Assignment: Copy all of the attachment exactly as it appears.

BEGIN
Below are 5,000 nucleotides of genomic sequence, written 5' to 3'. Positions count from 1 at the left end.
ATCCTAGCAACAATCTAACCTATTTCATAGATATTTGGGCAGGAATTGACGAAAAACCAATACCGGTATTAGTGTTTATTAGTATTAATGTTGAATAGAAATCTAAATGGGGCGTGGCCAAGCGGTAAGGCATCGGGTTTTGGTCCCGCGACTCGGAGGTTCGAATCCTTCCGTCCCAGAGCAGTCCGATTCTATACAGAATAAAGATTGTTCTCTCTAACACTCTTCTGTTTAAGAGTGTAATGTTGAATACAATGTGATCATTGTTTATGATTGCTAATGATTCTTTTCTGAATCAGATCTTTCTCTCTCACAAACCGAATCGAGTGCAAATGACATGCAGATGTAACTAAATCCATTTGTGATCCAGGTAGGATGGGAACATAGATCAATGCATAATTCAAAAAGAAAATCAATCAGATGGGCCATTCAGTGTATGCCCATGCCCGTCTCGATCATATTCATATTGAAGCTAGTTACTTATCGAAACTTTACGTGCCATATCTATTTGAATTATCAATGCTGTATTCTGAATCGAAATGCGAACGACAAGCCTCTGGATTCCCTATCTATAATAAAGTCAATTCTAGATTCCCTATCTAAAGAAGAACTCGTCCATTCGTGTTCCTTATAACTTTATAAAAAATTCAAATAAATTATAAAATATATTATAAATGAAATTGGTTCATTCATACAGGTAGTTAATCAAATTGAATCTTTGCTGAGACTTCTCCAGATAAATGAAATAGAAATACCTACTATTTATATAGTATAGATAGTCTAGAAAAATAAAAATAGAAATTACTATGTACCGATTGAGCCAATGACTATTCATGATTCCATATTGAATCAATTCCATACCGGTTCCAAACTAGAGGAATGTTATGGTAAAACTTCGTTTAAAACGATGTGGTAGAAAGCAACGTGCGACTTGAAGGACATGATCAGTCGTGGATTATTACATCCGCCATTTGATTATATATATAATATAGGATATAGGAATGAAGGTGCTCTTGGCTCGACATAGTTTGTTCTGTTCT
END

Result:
Below are 5,000 nucleotides of genomic sequence, written 5' to 3'. Positions count from 1 at the left end.
ATCCTAGCAACAATCTAACCTATTTCATAGATATTTGGGCAGGAATTGACGAAAAACCAATACCGGTATTAGTGTTTATTAGTATTAATGTTGAATAGAAATCTAAATGGGGCGTGGCCAAGCGGTAAGGCATCGGGTTTTGGTCCCGCGACTCGGAGGTTCGAATCCTTCCGTCCCAGAGCAGTCCGATTCTATACAGAATAAAGATTGTTCTCTCTAACACTCTTCTGTTTAAGAGTGTAATGTTGAATACAATGTGATCATTGTTTATGATTGCTAATGATTCTTTTCTGAATCAGATCTTTCTCTCTCACAAACCGAATCGAGTGCAAATGACATGCAGATGTAACTAAATCCATTTGTGATCCAGGTAGGATGGGAACATAGATCAATGCATAATTCAAAAAGAAAATCAATCAGATGGGCCATTCAGTGTATGCCCATGCCCGTCTCGATCATATTCATATTGAAGCTAGTTACTTATCGAAACTTTACGTGCCATATCTATTTGAATTATCAATGCTGTATTCTGAATCGAAATGCGAACGACAAGCCTCTGGATTCCCTATCTATAATAAAGTCAATTCTAGATTCCCTATCTAAAGAAGAACTCGTCCATTCGTGTTCCTTATAACTTTATAAAAAATTCAAATAAATTATAAAATATATTATAAATGAAATTGGTTCATTCATACAGGTAGTTAATCAAATTGAATCTTTGCTGAGACTTCTCCAGATAAATGAAATAGAAATACCTACTATTTATATAGTATAGATAGTCTAGAAAAATAAAAATAGAAATTACTATGTACCGATTGAGCCAATGACTATTCATGATTCCATATTGAATCAATTCCATACCGGTTCCAAACTAGAGGAATGTTATGGTAAAACTTCGTTTAAAACGATGTGGTAGAAAGCAACGTGCGACTTGAAGGACATGATCAGTCGTGGATTATTACATCCGCCATTTGATTATATATATAATATAGGATATAGGAATGAAGGTGCTCTTGGCTCGACATAGTTTGTTCTGTTCT